- 28 Jun 17
2018 is going to be another milestone year for the honorary Irishman...
Ed Sheeran promised Hot Press a couple of years ago before his Croke Park extravaganzas that he’d be back for a proper Irish tour and duly delivers with 2018 dates in the still being refurbished Pairc Ui Chaoimh, Cork (May 4 & 5): Boucher Playing Fields, Belfast (9); Pearse Stadium, Galway (12 & 13), and the Phoenix Park, Dublin (16 & 18).
Tickets go on sale at 9am on July 8 and despite there being a few hundred thousand of them, won’t be hanging around for long!
Aiken Promotions say there’s a zero tolerance policy towards them being resold for above face value.
“Ed and his team have a strict stance against anyone using secondary ticketing websites for profit,” they warn. “On this tour, any tickets that are resold will not be valid – this means no profit to touts and no one getting ripped off. On all the stadium dates you will be required to bring your tickets, booking confirmation and credit card, plus a valid form of ID or you will not be granted entry to the show.”
Sheeran was horrified in February when tickets for his Teenage Cancer Trust gig in the Royal Albert Hall started changing hands for over £2,000 on Viagogo, the secondary ticket site with an IDA-supported base in Limerick who were accused of “moral repugnance.”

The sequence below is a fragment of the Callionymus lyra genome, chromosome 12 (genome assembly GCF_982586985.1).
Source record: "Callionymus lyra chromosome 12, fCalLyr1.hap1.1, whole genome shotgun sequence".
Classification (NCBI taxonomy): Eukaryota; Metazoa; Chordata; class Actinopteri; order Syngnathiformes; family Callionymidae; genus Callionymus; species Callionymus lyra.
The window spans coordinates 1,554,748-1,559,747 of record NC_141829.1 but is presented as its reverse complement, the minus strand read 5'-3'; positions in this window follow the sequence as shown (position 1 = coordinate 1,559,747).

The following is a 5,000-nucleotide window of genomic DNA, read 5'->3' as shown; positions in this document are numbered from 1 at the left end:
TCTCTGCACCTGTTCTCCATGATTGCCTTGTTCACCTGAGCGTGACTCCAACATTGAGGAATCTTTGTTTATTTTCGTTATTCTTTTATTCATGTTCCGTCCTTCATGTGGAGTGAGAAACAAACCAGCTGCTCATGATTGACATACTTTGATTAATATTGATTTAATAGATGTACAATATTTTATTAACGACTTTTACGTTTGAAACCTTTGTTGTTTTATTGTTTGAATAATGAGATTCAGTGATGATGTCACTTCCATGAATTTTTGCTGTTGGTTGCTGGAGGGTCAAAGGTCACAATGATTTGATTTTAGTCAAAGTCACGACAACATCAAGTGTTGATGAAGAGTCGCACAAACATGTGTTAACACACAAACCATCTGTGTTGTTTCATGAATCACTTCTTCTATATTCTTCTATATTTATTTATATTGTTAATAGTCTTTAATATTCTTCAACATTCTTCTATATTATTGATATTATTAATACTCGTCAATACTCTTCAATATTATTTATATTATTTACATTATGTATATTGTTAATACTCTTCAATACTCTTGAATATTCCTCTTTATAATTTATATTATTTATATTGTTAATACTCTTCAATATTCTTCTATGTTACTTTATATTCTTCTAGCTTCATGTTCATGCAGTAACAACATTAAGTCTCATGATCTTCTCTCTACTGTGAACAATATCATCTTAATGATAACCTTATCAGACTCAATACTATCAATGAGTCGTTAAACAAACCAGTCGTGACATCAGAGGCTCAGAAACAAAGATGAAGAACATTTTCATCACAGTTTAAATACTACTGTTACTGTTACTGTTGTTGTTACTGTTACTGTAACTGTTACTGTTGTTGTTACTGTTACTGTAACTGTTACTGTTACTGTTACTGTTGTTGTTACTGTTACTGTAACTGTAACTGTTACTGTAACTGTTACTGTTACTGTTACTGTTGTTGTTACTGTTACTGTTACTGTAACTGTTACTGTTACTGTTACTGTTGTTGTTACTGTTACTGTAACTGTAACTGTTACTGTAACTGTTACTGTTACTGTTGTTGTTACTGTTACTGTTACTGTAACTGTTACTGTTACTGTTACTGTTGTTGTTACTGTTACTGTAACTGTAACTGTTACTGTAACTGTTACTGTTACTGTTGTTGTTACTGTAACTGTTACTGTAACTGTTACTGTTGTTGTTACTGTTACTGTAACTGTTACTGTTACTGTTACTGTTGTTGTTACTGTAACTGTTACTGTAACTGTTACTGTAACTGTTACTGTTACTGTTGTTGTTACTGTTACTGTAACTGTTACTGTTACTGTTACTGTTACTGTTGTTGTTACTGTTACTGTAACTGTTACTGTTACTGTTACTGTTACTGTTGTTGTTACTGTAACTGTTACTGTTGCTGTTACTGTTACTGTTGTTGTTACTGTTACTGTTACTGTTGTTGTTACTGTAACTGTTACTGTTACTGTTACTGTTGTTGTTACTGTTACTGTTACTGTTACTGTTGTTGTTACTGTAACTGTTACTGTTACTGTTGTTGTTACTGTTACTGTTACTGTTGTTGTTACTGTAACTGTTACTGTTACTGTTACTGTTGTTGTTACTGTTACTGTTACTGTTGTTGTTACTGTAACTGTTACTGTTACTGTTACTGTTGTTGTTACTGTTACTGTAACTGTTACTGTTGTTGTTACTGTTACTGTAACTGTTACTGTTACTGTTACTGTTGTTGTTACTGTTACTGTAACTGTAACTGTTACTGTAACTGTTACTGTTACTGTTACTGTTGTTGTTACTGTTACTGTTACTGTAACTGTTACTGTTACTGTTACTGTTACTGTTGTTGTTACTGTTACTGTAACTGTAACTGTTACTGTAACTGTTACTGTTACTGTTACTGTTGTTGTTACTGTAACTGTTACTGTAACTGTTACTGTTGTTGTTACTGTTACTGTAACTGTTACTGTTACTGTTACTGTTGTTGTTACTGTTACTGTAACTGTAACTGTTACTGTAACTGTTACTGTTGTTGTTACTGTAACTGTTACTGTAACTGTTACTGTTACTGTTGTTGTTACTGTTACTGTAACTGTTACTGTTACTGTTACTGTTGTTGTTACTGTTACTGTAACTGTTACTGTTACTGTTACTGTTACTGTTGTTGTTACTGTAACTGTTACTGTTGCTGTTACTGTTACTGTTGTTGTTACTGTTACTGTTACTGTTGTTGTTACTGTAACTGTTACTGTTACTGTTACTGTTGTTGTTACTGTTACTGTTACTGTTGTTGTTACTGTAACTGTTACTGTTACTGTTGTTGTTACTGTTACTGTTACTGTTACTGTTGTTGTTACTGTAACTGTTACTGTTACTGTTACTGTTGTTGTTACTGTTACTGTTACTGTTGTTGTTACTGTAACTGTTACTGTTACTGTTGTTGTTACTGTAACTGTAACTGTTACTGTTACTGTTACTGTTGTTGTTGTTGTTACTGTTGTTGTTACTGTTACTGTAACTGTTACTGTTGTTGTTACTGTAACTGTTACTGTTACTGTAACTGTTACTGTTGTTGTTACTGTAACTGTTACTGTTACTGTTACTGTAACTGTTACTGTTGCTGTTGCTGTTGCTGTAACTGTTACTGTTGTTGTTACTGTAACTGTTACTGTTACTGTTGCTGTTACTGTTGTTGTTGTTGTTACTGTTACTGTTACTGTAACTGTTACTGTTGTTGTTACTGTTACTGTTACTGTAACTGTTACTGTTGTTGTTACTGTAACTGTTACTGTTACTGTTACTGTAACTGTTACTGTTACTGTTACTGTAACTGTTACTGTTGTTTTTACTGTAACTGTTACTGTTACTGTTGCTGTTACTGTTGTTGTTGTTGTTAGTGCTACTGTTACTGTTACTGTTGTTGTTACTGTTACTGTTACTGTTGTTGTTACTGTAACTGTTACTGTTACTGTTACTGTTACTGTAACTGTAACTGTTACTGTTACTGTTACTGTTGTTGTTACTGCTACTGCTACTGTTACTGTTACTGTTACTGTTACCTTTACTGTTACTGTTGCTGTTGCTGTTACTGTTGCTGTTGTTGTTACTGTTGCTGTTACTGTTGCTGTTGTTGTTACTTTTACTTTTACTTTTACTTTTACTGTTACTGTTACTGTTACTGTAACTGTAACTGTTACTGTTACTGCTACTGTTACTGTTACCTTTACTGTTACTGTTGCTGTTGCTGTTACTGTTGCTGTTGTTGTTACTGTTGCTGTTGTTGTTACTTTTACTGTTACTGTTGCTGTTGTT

Don’t be surprised if Mr. S is joined along the way by Beoga, the northern trad merchants who feature on the Divide album’s ‘Galway Girl’ and ‘Nancy Mulligan’, and guested with him on the Pyramid Stage at Glastonbury last Sunday. Talking about their own LP in the making, band member Eamon Murray says: “There will be ‘features’ from household names that will surprise a few and challenge the perceptions of Irish music.”
Catch them live supporting Passenger in the Iveagh Gardens, Dublin (July 23); Indiependence, Mitchelstown (July 6); Fleadh Cheoil, Ennis (August 19) and National Concert Hall, Dublin (October 4).
Finally on the Ed Sheeran front, the UK’s Official Charts Company are introducing new rules that would exempt album tracks from the Singles Chart, which at one point this year had 16 of his songs in it.
“It’s tougher than ever for new music and developing artists to break through, and this is us doing our bit,” CEO Martin Talbot said when announcing that from mid-July there will be a cap of three tracks per artist in the chart, and more emphasis being placed on sales rather than streams to “accelerate” the speed at which songs go in and out of the Top 100.